25 June 2009

Liu Xiaobo and (Inciting) Subversion

Yesterday, I translated part of an analysis by Beijing lawyer Liu Lu concerning the formal arrest of veteran dissident Liu Xiaobo. I agree with most of this analysis but have a different opinion about the significance of the charge—"inciting subversion" (Article 105.2 of the criminal law).

Liu Lu reasons that because Liu Xiaobo has been charged with "inciting subversion," it's most likely that the "crime(s)" in question concern some of the many articles that Liu Xiaobo has written over the years, rather than "Charter 08"—which is what most people have been assuming. If "Charter 08" were the main issue, Liu Lu argues, the charge would be "subversion" and we would see additional arrests.

First of all, I agree that it's quite possible that police are charging Liu Xiaobo on the basis of the many non-"Charter" items he has published on the Internet over the years. But that doesn't mean that the initial decision to detain Liu and the determination to keep him incarcerated is not connected with "Charter 08." The timing of Liu Xiaobo's detention simply doesn't allow for too many other explanations. (To be fair, I don't think Liu Lu is arguing otherwise.)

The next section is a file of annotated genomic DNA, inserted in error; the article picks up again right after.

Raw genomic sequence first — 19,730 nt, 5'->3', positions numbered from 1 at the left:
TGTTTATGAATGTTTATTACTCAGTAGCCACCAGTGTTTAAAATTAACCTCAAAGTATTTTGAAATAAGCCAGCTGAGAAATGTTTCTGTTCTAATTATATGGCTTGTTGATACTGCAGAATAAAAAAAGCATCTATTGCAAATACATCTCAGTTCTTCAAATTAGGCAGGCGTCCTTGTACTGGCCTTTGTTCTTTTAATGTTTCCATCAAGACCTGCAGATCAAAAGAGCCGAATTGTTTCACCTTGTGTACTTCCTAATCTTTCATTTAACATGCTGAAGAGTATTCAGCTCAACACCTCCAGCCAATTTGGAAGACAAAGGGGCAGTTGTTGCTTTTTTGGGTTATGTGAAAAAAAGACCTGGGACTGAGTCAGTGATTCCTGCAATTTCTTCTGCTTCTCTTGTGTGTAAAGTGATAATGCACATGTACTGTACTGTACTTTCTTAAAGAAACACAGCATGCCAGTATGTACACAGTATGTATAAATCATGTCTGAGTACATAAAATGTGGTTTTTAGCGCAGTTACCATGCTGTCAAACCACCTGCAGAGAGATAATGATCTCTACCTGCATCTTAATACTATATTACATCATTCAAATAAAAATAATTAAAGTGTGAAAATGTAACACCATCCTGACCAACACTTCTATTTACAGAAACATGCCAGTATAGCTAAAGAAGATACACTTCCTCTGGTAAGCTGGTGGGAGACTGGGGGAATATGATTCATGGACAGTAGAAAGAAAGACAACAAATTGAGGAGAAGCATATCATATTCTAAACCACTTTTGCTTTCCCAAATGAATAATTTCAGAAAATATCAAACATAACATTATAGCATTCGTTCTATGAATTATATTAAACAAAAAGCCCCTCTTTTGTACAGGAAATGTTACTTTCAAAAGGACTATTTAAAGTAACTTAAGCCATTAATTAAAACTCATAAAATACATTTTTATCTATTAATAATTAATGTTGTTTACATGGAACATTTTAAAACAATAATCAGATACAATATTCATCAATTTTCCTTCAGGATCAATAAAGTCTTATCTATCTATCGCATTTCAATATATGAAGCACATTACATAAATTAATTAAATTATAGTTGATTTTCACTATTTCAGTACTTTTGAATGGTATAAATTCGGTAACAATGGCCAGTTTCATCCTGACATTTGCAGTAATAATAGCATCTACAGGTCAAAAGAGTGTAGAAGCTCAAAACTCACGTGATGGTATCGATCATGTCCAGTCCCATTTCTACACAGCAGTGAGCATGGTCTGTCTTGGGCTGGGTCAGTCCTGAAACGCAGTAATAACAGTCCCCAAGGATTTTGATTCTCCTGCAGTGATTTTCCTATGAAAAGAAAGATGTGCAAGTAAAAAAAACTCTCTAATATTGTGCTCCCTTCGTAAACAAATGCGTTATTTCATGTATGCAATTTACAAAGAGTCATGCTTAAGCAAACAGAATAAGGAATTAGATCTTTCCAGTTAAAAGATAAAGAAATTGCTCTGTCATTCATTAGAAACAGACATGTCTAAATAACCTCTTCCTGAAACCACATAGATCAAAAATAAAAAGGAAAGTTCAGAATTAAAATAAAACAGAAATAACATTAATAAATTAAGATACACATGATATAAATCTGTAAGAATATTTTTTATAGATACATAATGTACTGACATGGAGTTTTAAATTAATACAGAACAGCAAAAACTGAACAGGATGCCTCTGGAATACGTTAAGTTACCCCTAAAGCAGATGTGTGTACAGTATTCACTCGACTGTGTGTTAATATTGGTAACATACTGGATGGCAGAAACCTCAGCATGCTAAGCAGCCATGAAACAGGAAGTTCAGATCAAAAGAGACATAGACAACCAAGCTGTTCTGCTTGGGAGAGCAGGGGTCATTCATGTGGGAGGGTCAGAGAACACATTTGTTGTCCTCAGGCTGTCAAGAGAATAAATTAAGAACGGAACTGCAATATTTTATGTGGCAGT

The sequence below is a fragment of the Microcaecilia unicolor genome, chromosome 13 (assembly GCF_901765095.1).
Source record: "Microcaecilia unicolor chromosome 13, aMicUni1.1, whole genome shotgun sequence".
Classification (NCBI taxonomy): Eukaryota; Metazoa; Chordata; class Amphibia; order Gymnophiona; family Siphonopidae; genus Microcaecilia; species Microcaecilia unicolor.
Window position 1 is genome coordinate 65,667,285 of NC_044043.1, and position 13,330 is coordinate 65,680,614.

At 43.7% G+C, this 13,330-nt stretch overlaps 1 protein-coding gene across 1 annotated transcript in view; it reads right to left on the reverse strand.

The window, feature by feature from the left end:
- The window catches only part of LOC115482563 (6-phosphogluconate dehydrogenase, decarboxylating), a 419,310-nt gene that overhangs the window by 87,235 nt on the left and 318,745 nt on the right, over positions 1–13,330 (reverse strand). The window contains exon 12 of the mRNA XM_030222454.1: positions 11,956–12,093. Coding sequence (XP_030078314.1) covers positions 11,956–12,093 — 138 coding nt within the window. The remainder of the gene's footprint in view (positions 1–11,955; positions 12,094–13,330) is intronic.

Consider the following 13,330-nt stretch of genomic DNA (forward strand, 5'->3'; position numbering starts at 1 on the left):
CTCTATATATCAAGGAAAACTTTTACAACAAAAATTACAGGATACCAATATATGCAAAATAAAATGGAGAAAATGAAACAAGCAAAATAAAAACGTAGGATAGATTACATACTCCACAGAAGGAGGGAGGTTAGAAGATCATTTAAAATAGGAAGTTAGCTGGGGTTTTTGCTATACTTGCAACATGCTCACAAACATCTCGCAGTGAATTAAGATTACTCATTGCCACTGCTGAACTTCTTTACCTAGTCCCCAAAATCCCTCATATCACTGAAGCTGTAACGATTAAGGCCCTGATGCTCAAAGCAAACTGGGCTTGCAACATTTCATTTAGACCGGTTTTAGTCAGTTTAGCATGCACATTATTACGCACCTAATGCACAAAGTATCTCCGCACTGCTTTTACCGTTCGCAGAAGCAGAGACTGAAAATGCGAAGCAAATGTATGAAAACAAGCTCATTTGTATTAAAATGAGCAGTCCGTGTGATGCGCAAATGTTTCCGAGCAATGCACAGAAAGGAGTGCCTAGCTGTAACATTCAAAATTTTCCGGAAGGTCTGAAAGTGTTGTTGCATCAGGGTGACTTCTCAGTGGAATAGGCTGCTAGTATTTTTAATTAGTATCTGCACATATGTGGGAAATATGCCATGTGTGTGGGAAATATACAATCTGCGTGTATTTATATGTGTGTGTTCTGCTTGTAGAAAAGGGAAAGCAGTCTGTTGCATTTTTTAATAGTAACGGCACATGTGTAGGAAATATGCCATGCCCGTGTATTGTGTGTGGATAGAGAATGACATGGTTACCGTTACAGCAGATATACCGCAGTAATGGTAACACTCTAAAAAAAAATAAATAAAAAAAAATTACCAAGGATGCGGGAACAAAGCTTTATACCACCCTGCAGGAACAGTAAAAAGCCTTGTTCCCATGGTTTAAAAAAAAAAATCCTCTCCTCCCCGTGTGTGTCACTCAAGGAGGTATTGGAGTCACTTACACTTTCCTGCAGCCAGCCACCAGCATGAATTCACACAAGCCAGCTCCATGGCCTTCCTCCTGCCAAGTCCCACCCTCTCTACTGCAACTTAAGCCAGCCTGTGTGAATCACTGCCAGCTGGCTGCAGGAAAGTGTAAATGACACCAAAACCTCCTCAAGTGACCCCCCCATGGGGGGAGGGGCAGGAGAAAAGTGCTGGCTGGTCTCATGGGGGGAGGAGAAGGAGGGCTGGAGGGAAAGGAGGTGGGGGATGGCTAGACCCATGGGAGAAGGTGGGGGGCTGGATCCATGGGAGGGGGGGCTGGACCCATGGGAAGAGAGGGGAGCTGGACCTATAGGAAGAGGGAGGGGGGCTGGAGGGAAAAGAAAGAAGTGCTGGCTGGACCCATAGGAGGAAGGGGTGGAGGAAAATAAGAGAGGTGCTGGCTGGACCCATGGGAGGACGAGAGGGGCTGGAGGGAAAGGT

As I understand it, the key to making a subversion charge under Article 105.1 is proving that some sort of organization—or attempt to create one—lies behind the supposedly subversive activity. I have suspected all along that the police investigating "Charter 08" have been trying to establish that it was created by people who formed or tried to form such an organization, rather than an informal coalescing of like-minded individuals around an expression of common beliefs. I suspect the authorities haven't been able to find any solid evidence of such organization—not least because one doesn't appear to have existed—and thus have keyed in on Liu Xiaobo as a key drafter of the document (whether he actually was or not).

So, I believe it's still possible that the police are actually building their incitement case around "Charter 08," a document that can be (mis-)interpreted as calling for the overthrow of the one-party state. But the question then remains, why is Liu Xiaobo the only one so far who has been treated to this extended stay in police custody?

It wouldn't be unheard of, however, for the charge to be changed to subversion at a later stage in the investigation and see others charged as well. By formally arresting Liu Xiaobo (as opposed to sending the case directly to prosecutors), police have bought themselves more time to figure it out as they—or the higher-ups actually calling the shots—go along.

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